With a growing population and increasing demand, some countries are trying to manage water shortages by using more water to irrigate crops, while others are resorting to drastic measures.
Al Jazeera’s Samir Khan, reporting from London, describes the consequences for some communities as “disaster for the world’s poorest”.
He says water shortages and population growth have become a huge factor in the fight for scarce water resources.
The UN says at least 1.4 billion people in the world have access to water.
About half of those in the West have access.
In Asia, the situation is worse.
China, Vietnam and India are the biggest consumers of water.
Alias, the Economist, says that in 2030 the world will need a quarter of its water supply from non-fossil fuels.
We have to make up the shortfall, according to the United Nations.
This is why it is so important for countries to understand the implications of climate change.
The water scarcity in China, for example, is caused by a lack of rain and drought.
It is also caused by an increase in population, which is growing rapidly and which will increase the pressure on water resources for many countries.
We also need to realise that climate change is one of the major reasons for the rapid increase in human population in the last few decades.
So the main challenge of the 21st century is to find new ways to use water in a sustainable way.
In China, it is increasingly difficult to find water sources.
The state-run China National Petroleum Corporation (CNPC) has said it will be forced to increase the use of water by as much as 25% by 2030.
Some countries, such as the Philippines, have been forced to use more water than their water use needs to provide for their people and infrastructure.
The government says it is not about “saving” water, but about ensuring it is used for its full economic and social potential.
Water scarcity in Asia The region’s water scarcity is also linked to a lack or shortage of technology.
As populations grow, many countries are turning to technologies that could improve water quality.
For example, water-saving technology can be applied to tap wells and pipes to help reduce water wastage.
Another trend is to develop and implement technology that can reduce the use and consumption of chemicals and fertilisers.
A report published in the journal Nature Climate Change says that the use, waste and pollution of chemicals is increasing.
According to the report, the use by China and the Philippines of chemical fertilisers is increasing by up to 50%.
China is also developing technologies to reduce the amount of water that it uses for irrigation and building water infrastructure.
In Africa, more people are now living in cities, but the water situation is not so good.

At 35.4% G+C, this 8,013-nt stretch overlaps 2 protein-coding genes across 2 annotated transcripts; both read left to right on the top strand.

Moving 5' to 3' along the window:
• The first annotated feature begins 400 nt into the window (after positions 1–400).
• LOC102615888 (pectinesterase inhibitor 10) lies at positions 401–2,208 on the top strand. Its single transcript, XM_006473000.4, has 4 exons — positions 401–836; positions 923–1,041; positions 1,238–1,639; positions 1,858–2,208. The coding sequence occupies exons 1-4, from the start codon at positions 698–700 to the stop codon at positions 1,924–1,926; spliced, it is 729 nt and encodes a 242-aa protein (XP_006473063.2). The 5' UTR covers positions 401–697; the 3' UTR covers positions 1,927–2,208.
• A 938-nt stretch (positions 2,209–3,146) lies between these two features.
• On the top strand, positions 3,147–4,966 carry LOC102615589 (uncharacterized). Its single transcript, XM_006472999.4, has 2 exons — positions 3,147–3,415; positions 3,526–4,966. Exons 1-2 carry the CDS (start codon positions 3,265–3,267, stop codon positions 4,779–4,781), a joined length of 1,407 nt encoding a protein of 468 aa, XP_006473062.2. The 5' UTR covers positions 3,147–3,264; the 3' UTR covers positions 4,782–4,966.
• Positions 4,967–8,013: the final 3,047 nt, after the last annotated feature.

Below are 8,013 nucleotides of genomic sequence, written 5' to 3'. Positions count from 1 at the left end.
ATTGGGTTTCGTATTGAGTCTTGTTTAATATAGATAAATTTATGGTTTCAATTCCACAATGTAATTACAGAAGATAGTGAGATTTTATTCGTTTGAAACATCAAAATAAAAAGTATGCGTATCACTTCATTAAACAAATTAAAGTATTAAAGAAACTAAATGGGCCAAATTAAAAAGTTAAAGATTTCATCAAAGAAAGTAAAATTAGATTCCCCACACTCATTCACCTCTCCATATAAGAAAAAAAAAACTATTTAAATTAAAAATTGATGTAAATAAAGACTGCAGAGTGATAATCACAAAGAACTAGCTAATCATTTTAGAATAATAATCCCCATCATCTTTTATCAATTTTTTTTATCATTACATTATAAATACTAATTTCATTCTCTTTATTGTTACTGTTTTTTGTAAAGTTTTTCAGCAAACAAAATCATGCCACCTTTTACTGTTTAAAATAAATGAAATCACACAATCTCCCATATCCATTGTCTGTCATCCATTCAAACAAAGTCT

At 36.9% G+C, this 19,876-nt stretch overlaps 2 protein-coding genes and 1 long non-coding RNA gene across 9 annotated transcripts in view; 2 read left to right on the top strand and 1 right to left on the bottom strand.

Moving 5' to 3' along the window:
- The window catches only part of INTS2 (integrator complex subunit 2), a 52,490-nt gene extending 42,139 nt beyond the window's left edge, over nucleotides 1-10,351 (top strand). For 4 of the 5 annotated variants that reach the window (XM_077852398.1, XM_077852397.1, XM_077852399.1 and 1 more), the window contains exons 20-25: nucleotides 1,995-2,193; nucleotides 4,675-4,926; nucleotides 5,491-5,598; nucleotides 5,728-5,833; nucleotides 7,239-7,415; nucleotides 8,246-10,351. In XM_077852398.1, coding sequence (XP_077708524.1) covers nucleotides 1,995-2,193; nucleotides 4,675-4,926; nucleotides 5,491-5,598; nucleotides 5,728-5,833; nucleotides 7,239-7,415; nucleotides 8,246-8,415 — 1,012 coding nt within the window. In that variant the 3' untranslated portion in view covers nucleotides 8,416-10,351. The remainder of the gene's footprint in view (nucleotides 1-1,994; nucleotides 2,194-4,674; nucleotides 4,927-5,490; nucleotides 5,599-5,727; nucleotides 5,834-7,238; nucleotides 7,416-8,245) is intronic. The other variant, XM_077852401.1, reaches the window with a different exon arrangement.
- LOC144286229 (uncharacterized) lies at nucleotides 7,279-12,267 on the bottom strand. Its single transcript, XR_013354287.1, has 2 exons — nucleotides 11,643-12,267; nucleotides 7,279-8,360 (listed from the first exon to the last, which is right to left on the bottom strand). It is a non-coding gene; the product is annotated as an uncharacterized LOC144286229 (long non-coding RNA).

In some areas, such a lack in access to natural resources and poor management of water resources is making it harder to build up cities and develop new water-based industries.
Alarming water shortages have also resulted in the rise of new diseases such as diarrhoea and malaria.
In many countries, particularly in Africa, the prevalence of diseases is rising due to climate change and increasing populations.
The report says that some of the biggest problems in the developing world include food shortages and drought, and lack of access to sanitation.
Some governments are also investing in water-intensive industries to reduce their water bills.
Some are also planning to increase consumption of renewable energy, such the solar energy.
Climate change and water scarcity are the major factors behind the world facing the most water shortages in the 21th century.
The International Energy Agency says the global demand for water is rising at the fastest rate on record.
This means that countries and regions are relying on water to meet their needs.
We need to ensure that water is available in a cost-effective way, according the report.
Water resources and climate change Al Jazeera spoke to experts from the United States, China, India, the Philippines and the United Arab Emirates.
We asked them about the main impacts of climate changes and the impacts of water scarcity on the world.
Alistair McGovern, professor of international studies, University of California, Berkeley, and chair of the Climate Change and Sustainable Development Programme at the University of Oxford, said: “Climate change is happening and is already having an impact.
There is more water being wasted in the oceans, and there are more water wars in the ocean.
There are more and more extreme weather events.
We are in an era of more and stronger droughts, floods, storms, and fires.
The longer we wait for water to be available in good quality and quantity, the more we are going to see a significant deterioration in water supplies, and in the future it will have serious impacts on the water supplies of many countries and on the economies of many of them.”
Climate change has also caused some water shortages, and some are not just short-term.
McGovern said that drought in the United Kingdom has left many households in their basements without water.
The drought has led to an increase